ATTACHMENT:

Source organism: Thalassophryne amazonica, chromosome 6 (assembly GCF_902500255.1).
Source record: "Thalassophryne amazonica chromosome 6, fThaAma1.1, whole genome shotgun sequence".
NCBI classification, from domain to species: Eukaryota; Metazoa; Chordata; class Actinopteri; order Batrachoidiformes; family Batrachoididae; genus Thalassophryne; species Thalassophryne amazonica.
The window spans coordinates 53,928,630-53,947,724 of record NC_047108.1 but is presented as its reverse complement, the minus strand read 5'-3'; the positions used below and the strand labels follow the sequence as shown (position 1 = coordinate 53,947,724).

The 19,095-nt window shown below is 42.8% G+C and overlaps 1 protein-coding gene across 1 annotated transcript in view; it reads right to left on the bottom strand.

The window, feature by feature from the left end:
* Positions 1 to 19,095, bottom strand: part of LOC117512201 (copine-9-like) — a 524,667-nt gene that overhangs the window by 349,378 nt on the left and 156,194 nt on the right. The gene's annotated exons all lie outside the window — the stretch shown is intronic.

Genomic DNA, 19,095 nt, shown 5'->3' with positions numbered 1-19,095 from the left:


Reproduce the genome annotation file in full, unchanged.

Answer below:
Source organism: Thalassophryne amazonica, chromosome 6 (assembly GCF_902500255.1).
Source record: "Thalassophryne amazonica chromosome 6, fThaAma1.1, whole genome shotgun sequence".
NCBI classification, from domain to species: Eukaryota; Metazoa; Chordata; class Actinopteri; order Batrachoidiformes; family Batrachoididae; genus Thalassophryne; species Thalassophryne amazonica.
The window spans coordinates 53,928,630-53,947,724 of record NC_047108.1 but is presented as its reverse complement, the minus strand read 5'-3'; the positions used below and the strand labels follow the sequence as shown (position 1 = coordinate 53,947,724).

The 19,095-nt window shown below is 42.8% G+C and overlaps 1 protein-coding gene across 1 annotated transcript in view; it reads right to left on the bottom strand.

The window, feature by feature from the left end:
* Positions 1 to 19,095, bottom strand: part of LOC117512201 (copine-9-like) — a 524,667-nt gene that overhangs the window by 349,378 nt on the left and 156,194 nt on the right. The gene's annotated exons all lie outside the window — the stretch shown is intronic.

Genomic DNA, 19,095 nt, shown 5'->3' with positions numbered 1-19,095 from the left: